They say the older one gets; the faster time seems to move forward. I don’t know who “they” are, but “they” are spot on. It seems as if we were just bringing in the new year a few weeks ago and now it’s Thanksgiving.
Thanksgiving is probably the most important food holiday of the year. It’s the granddaddy of all eating holidays.
The Thanksgivings of my youth were spent in the small town of Brooksville, Mississippi, just south of Starkville. My father’s father grew up there, and what was left of his family celebrated Thanksgiving in a big way. The clearest memories of those early Thanksgivings were not of food, but of hardwood trees. As a child of the Piney Woods, I can remember riding in the back seat of my mother’s car, looking out the window, and realizing— somewhere around Shuqualak or Electric Mills— that the landscape changed from pines to hardwood. My cousins were probably baffled by my fascination of playing in the leaves in the yard of the old St. John house, but when one is surrounded by pine straw 24-7-365, piles of hardwood leaves are a welcome sight.
Those Brooksville Thanksgiving spreads were massive, and when those relatives eventually died off, my Hattiesburg grandmother — and then mother — picked up the Thanksgiving feeding responsibilities. The menus at all of those meals were almost identical. Every year. Year in and year out. As with most Thanksgivings, turkey and dressing were the stars of the show. But they weren’t that unique to us, as my grandmother served turkey and dressing during Sunday lunches throughout the year.
We never ate mashed potatoes, we ate sweet potatoes, and we never put marshmallows on top of our sweet potatoes. Ever. Period. End of story. Marshmallows do not belong on sweet potatoes. It’s in the Bible somewhere — in one of those Old Testament chapters with a lot of begats in it: “Thou shalt not put marshmallows on thy sweet potatoes, lest there will be much wailing and gnashing of teeth.” St. John Thanksgiving sweet potato casseroles always had some type of nut mixture on them to give it some crunch. So let it be written, so let it be done.
My mother made a green bean casserole that had water chestnuts and caraway seeds that was very good. Seriously, ion the world of green-bean casseroles, it sits at the pinnacle atop all others. We never ate corn or macaroni and cheese, but always had some type of asparagus dish. In later years, my wife learned a cranberry recipe from a friend, and we moved away from the canned cranberry sauce to a warm, homemade compote using fresh cranberries. It is excellent.
I can’t remember what was served for desserts in my childhood years, but once I started hosting and cooking Thanksgiving meals in the 1990s, I served pumpkin cheesecake, and still do today.
I have eaten the same Thanksgiving meal for 56 years. I like it that way, and I plan to keep it that way. The only deviation from the typical St. John Thanksgiving meal was in 2011, when my wife, two children and I were in the middle of a six-month trek through Europe. We were four months into the journey, and the kids had not complained about my rule of “No American fast food while in Europe.” We found ourselves in Venice on Thanksgiving Day, and I let them eat burgers and nachos at the Hard Rock Café. To be honest, I was a little grateful to be eating that, too. For the record, there wasn’t a marshmallow in sight.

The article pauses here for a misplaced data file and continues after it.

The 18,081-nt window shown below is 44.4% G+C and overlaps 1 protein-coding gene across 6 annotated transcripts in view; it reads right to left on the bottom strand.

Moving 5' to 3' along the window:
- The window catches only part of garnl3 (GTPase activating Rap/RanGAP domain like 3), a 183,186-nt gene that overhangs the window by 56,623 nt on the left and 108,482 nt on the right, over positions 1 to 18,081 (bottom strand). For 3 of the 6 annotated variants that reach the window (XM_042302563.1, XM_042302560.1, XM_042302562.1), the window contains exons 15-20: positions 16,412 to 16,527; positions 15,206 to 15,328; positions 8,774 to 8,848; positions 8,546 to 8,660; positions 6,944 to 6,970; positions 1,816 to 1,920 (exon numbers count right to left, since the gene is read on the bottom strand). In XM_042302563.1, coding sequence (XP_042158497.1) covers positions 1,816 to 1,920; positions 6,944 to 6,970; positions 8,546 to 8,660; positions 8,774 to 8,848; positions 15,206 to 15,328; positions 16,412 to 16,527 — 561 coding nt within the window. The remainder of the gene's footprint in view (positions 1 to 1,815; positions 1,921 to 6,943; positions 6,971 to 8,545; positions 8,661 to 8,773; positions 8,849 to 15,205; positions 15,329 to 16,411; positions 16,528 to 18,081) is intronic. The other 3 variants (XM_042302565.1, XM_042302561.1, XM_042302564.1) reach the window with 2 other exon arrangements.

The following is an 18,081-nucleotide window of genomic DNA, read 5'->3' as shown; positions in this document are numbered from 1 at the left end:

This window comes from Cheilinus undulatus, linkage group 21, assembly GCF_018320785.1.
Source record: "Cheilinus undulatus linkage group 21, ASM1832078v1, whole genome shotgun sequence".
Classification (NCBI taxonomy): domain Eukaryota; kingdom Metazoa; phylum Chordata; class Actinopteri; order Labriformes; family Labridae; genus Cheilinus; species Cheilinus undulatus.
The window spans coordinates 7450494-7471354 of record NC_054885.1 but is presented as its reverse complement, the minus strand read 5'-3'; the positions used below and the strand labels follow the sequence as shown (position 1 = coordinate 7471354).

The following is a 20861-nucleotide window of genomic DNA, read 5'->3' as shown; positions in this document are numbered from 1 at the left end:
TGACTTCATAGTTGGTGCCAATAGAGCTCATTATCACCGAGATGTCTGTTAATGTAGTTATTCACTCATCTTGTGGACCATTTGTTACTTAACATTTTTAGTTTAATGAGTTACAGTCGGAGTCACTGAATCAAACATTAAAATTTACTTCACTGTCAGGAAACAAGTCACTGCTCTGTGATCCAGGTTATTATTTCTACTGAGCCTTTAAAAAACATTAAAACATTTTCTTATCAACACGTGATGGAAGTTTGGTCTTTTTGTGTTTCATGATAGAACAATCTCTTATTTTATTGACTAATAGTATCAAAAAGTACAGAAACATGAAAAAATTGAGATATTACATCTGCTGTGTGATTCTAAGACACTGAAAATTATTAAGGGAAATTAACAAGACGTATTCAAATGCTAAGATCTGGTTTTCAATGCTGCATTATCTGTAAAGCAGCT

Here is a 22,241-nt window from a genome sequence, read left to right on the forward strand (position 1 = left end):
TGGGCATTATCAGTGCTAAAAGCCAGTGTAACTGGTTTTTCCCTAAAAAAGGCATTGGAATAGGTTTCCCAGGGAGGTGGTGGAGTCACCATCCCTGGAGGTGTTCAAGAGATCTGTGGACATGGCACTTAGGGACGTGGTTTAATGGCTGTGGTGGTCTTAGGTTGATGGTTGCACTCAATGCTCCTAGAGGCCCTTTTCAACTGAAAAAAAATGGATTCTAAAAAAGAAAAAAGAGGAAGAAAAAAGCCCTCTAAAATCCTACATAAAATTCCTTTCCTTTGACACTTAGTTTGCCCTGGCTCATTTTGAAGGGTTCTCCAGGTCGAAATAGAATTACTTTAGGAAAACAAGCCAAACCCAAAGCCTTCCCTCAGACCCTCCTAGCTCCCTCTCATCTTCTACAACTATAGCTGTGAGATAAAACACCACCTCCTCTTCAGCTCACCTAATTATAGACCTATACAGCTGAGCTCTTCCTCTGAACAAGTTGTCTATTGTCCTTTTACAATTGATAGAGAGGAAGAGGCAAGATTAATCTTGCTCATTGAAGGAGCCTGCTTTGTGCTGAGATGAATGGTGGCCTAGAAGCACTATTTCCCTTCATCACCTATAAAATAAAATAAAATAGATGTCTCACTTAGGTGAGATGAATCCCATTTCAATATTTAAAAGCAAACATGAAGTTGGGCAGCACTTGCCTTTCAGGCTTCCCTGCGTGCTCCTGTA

Sweet Potatoes and Not a Marshmallow
4 cups Sweet potatoes, cooked, peeled and mashed
1 cups Sugar
1/2 cup Honey
2 cup Brown Sugar, divided
4 Eggs, beaten
1 cup Heavy cream
3 sticks Butter, divided
1 tsp Cinnamon
1 tsp Nutmeg
1 cup Corn Flakes
1 cup Pecans, chopped
1 cup Slivered Almonds
Preheat oven to 350 degrees.
Lightly butter a 13 x 9 casserole dish. Combine prepared sweet potatoes, sugar, honey, one cup of the brown sugar, eggs, cream, half of the butter, cinnamon and nutmeg in a bowl; mix thoroughly. Place sweet potato mixture to lightly buttered casserole dish.
Combine Corn Flakes, pecans, almonds and remaining butter and brown sugar into a bowl. Mix until crumbly. Sprinkle over sweet potato mixture.
Bake 40-45 minutes or until center is hot.
The Ultimate Green Bean Casserole
1 qt Chicken Broth
4 cans Green Beans, drained (14.5 oz cans)
1 /4 cup Bacon, diced
1 cup Onion, medium dice
2 tsp Caraway seeds (optional)
1 1 /2 tsp Salt
1 tsp pepper
2 cups Mushroom Béchamel Sauce
4oz can Sliced Water Chestnuts, drained (optional)
1 cup Swiss Cheese, shredded
6 oz can French’s Fried Onions, divided
Preheat oven to 350.
In a large saucepot, bring chicken broth to a boil. Place green beans in the broth and simmer 10 minutes. Drain the green beans.
Meanwhile, in a separate skillet, render bacon until it just becomes crisp. Drain excess bacon grease from the skillet and add the diced onions. Cook over medium heat for five minutes. Stir in caraway seeds, salt, pepper and Mushroom Béchamel Sauce. Remove mixture from the heat and fold in the green beans, water chestnuts, cheese and half of the canned, fried onions. Place mixture in a three-quart baking dish and bake 30 minutes. Remove from the oven and sprinkle the remaining fried onions over the top of the casserole and return to the oven an additional 12-14 minutes. Allow to cool slightly before serving. Serves six to eight.
12 oz. bag Fresh Cranberries
1 cup Port Wine
1 /2 cup White sugar
1 /2 cup Brown Sugar
1 /2 cup Orange Juice
2 tsp Cornstarch
2 Tbl Cold Water
Combine cranberries, port, sugars and orange juice in a sauté pan and simmer over medium heat for 20-30 minutes or until the cranberries become soft. Separately, mix the cornstarch with the cold water then add it to the cranberry mixture. Turn up heat to a heavy simmer and continue to cook, stirring well, for another 5-10 minutes. Serve warm.